I have observed a funny behavior in human beings:
Many, if not most, seem to be afraid of honesty – their own and that of others.
As I’ve come to know myself, my comfort with honesty has grown – especially about my own feelings, vulnerabilities, and weaknesses. With this, I’ve become more bold in speaking my truth and being transparent with who I am and the journey that got me here. Funny thing is that many simply don’t know what to do with that level of truth telling. Those that don’t enthusiastically receive the truths I share, either run away in terror or project their own dishonesty onto me, making me the enemy. It seems the adage is true – many human beings simply cannot handle the truth.
When we share our weaknesses or vulnerability there are three ways in which people react:
- It’s completely ignored (as people slink away from the sharing that is likely triggering their own unacknowledged vulnerabilities.)
- It is welcome, and we are thanked for speaking something they may have felt themselves.
- Some will catastrophize our words and then reach out to ask if we’re ok or if we need help.
When we share our feelings or attempt to name and claim our needs: Again, we are met with one of three reactions:
- Projection. The recipient turns their own shame or inability to accept difficult feelings or set boundaries on to us – thereby turning us into the enemy.
- Gratitude. The recipient gratefully accepts our words and if appropriate apologizes and accepts responsibility for any behaviors that may have hurt us or for infringing on our boundaries.
- Respect. The recipient honors and respects our desire to set boundaries and upholds them willingly.
When we speak truth to power and point out societal and corporate injustice:
(issues of racism, sexism, corporate greed, white privilege, concerns about poverty, education, healthcare, homelessness, economic injustices, etc.), there are four predictable reactions:
- Retaliation. This response most often comes from those benefitting from these injustices as they attempt to intimidate or justify their willing participation in injustices from which they benefit.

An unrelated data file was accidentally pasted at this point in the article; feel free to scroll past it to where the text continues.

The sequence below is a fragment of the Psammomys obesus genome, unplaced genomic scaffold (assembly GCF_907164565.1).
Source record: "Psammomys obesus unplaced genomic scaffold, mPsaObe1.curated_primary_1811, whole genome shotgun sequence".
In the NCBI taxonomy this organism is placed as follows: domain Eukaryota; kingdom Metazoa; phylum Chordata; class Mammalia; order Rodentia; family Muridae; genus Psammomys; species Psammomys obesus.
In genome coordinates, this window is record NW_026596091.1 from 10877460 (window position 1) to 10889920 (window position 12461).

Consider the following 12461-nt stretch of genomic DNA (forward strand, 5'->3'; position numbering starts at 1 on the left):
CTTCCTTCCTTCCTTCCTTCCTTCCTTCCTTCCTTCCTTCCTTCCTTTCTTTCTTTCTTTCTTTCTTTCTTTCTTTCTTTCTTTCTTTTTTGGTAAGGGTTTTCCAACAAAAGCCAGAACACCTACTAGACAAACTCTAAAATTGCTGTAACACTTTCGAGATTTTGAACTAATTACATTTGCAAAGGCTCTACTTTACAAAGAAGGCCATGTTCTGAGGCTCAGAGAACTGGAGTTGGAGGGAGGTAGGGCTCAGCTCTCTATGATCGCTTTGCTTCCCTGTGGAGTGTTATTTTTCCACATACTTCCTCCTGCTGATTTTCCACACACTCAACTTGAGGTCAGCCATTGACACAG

- Explanations and excuses. Ahhhhhhh the corporate Koolaid! (more on that later). All the reasons and justifications people make for being part of an unjust system (I have bills to pay, they provide me with insurance, it’s a “good” company, yada yada yada).
- Deaf Ears. This most often comes from those who are either in denial, or who are attempting to ignore the suppressed shame they feel for being part of an unjust system.
- Agreement. Spoken loudly and clearly from those who also see the injustice and who are willing to risk rejection and condemnation by calling out and working against injustice.
I know! I’m preaching to the choir! You get it! If you don’t get it chances are you haven’t read this far anyway! 😊 So what’s my point? What’s the moral to the story? Why are people so uncomfortable with honesty – whether it be personal honesty spoken or more general honesty about an unjust system? The reason is simple:
People’s discomfort with honesty reflects their inability to be honest with themselves.
Lauri Ann Lumby
Has over twenty-five years of experience as an educator, facilitator, soul-tender, and guide. She has supported hundreds through her one-on-one guidance, books, workshops, retreats, over thirty online courses, and online community.